The Art of Sustainability!
How can artists help create the sustainable cities and places of our dreams? Three artists will talk about their own work, and will engage in a freewheeling discussion on art’s particular powers to enact changes in environmental policies and practices.
This event is co-sponsored by American Studies and Princeton Environmental Institute.
Fritz Haeg’s work has included edible gardens, public dances, educational environments, animal architecture, domestic gatherings, urban parades, temporary encampments, documentary videos, publications, exhibitions, websites, and occasionally buildings for people. Recent projects include Sundown Schoolhouse – an itinerant educational program; Edible Estates – an international series of domestic edible landscapes; and Animal Estates – a housing initiative for native animals in cities around the world which debuted at the 2008 Whitney Biennial. Selected current and upcoming projects are with SALT Beyoglu, Istanbul; Stroom, Den Haag; Blood Mountain, Budapest; DeCordeva Museum, Boston; Princeton University; UNC Greensboro; and Arup Phase 2, London. www.fritzhaeg.com
Subhankar Banerjee is an Indian born American photographer, writer, educator and activist. Over the past decade he has been a leading voice on issues of arctic conservation, indigenous human rights, resource development and climate change. His photographs have been exhibited in more than fifty museums and galleries in the US, Europe and Mexico, and will be shown at the 18th Biennale of Sydney in 2012. His writing regularly appears in the progressive media through ClimateStoryTellers.org that he founded in 2010. He is currently editing an anthology titled,Arctic Voices: Resistance at the Tipping Point (2012). Subhankar has received Cultural Freedom Fellowship from Lannan Foundation, Greenleaf Artist Award from United Nations Environment Programme, National Conservation awards and honors from Alaska Wilderness League, National Wildlife Federation and Sierra Club, and is currently Director’s Visitor at the Institute for Advanced Study in Princeton for fall 2011.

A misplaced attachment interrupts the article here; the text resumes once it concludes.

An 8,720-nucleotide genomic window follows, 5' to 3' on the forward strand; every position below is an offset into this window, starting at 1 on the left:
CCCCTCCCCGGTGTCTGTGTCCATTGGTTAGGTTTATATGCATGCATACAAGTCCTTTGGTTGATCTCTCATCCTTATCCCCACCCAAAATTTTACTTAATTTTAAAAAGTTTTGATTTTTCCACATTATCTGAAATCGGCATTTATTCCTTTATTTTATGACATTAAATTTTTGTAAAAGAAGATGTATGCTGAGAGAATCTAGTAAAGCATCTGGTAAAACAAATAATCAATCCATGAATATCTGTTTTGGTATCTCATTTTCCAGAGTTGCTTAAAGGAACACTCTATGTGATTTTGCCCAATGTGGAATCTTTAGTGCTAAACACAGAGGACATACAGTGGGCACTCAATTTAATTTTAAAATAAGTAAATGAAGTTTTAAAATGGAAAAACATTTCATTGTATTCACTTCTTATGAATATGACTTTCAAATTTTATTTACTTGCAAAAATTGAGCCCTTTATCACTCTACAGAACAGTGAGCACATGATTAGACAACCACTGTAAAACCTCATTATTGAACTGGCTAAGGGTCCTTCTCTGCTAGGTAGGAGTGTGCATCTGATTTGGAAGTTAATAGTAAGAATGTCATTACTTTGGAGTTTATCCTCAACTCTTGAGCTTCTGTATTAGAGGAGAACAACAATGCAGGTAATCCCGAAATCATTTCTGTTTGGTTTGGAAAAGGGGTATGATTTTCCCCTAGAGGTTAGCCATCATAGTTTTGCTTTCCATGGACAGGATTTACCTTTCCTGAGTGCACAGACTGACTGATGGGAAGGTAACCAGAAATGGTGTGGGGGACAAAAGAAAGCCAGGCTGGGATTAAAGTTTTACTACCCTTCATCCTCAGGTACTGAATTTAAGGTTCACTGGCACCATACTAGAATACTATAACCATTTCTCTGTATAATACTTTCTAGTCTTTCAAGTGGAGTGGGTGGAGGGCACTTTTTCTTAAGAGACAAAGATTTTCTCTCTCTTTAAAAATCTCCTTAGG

Jenny Price is a writer, Los Angeles Urban Ranger, and the fall 2011 Anschutz Distinguished Fellow in American Studies at Princeton University. Author of “Thirteen Ways of Seeing Nature in L.A.” and Flight Maps: Adventures with Nature in Modern America, she’s written also for GOOD, Sunset, Believer, Audubon, New York Times, and Los Angeles Times, and writes the Green Me Up JJ not-quite green-advice column on LA Observed. She gives frequent tours of the concrete L.A. River, and as Ranger Jenny, has created such projects as Downtown L.A. Trail System and Public Access 101: Malibu Public Beaches, and has been a resident artist at the Orange County Museum of Art and the Museum of Contemporary Art. A former Guggenheim and NEH fellow, and a current Research Scholar at the UCLA Center for the Study of Women, she has an A.B. from Princeton University–where as a biology major she studied the white-winged trumpeters of the Amazon rain forest–and a Ph.D. in history from Yale University, where she studied the plastic pink flamingos of the American grasslands. She is currently working on a new book,Stop Saving the Planet, Already!—and Other Tips for 21st-Century Environmentalists.
The Art of Sustainability!
December 5, 2011